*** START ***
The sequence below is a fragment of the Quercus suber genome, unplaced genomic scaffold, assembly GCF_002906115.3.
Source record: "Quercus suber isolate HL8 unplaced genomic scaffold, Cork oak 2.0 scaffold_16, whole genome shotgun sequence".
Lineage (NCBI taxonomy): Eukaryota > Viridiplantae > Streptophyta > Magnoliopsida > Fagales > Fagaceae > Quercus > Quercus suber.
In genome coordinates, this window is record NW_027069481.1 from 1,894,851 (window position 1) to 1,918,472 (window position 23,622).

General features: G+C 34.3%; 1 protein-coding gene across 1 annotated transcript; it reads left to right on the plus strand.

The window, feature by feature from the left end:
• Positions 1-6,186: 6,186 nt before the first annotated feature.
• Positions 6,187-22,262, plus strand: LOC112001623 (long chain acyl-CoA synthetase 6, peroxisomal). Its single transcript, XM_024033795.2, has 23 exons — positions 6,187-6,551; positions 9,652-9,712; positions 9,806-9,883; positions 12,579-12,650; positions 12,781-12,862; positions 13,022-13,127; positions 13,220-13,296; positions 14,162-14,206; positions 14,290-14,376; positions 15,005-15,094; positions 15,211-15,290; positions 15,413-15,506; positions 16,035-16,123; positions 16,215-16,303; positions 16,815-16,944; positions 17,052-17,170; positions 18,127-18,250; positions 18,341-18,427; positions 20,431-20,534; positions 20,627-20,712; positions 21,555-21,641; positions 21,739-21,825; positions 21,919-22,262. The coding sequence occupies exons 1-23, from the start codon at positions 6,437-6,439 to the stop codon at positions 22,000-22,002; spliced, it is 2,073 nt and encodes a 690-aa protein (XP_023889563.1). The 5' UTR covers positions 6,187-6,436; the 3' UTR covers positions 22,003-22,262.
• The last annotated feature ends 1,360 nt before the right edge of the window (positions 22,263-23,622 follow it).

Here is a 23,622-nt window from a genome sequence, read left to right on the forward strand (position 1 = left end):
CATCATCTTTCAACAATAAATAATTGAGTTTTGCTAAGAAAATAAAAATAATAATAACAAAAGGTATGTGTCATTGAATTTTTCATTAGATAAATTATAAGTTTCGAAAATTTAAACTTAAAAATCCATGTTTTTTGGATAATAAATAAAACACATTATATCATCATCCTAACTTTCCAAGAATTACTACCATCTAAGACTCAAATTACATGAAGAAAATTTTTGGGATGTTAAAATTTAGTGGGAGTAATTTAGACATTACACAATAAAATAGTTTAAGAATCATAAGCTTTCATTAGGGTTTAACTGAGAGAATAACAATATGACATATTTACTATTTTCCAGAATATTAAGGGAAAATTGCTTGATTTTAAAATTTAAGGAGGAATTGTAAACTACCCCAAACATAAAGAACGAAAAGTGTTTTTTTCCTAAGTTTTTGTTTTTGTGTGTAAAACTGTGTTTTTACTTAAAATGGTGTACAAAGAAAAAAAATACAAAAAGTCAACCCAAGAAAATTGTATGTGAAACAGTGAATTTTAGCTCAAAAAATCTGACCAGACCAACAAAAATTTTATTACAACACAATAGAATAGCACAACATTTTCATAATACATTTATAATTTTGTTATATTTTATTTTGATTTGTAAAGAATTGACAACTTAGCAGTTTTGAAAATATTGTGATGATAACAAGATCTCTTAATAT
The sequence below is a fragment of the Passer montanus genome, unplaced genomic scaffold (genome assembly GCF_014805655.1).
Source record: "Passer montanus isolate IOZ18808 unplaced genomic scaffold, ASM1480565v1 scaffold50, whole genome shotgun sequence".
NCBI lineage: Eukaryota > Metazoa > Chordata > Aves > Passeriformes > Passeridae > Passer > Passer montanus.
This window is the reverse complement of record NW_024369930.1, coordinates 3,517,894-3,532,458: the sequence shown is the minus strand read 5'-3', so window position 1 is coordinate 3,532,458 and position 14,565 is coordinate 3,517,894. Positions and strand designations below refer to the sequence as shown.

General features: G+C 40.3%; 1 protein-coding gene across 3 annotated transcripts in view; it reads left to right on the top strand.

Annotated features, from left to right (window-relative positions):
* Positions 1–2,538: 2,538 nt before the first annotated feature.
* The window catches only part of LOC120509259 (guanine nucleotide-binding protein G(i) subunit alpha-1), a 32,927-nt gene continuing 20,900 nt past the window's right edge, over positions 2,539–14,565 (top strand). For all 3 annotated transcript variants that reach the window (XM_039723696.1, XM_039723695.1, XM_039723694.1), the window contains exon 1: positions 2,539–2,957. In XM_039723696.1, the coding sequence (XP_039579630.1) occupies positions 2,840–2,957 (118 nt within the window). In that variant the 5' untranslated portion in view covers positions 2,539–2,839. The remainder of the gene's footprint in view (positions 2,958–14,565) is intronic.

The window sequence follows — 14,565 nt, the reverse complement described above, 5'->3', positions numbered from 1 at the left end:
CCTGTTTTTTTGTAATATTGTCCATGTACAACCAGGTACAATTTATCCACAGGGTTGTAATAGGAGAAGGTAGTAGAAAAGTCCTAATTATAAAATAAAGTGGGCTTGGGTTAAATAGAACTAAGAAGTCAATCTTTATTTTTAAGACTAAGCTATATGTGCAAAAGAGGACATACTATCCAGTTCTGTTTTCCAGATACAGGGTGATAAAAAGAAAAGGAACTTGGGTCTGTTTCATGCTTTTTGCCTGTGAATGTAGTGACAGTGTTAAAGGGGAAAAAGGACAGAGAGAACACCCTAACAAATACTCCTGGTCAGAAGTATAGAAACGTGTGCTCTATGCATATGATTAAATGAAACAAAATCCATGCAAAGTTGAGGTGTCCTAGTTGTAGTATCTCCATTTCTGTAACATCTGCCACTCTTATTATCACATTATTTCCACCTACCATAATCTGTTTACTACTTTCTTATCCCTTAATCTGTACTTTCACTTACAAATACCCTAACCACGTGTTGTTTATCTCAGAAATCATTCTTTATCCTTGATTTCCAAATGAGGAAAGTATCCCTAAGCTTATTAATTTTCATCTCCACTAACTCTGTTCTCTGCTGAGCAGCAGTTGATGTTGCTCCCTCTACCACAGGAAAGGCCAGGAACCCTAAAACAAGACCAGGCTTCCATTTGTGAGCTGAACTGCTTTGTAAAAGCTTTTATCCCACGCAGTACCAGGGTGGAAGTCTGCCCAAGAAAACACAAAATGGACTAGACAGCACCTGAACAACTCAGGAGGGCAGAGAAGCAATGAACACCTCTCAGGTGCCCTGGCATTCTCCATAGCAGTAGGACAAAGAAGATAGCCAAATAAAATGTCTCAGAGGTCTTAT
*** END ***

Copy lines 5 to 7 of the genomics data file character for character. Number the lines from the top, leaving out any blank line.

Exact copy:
General features: G+C 34.3%; 1 protein-coding gene across 1 annotated transcript; it reads left to right on the plus strand.

The window, feature by feature from the left end:
• Positions 1-6,186: 6,186 nt before the first annotated feature.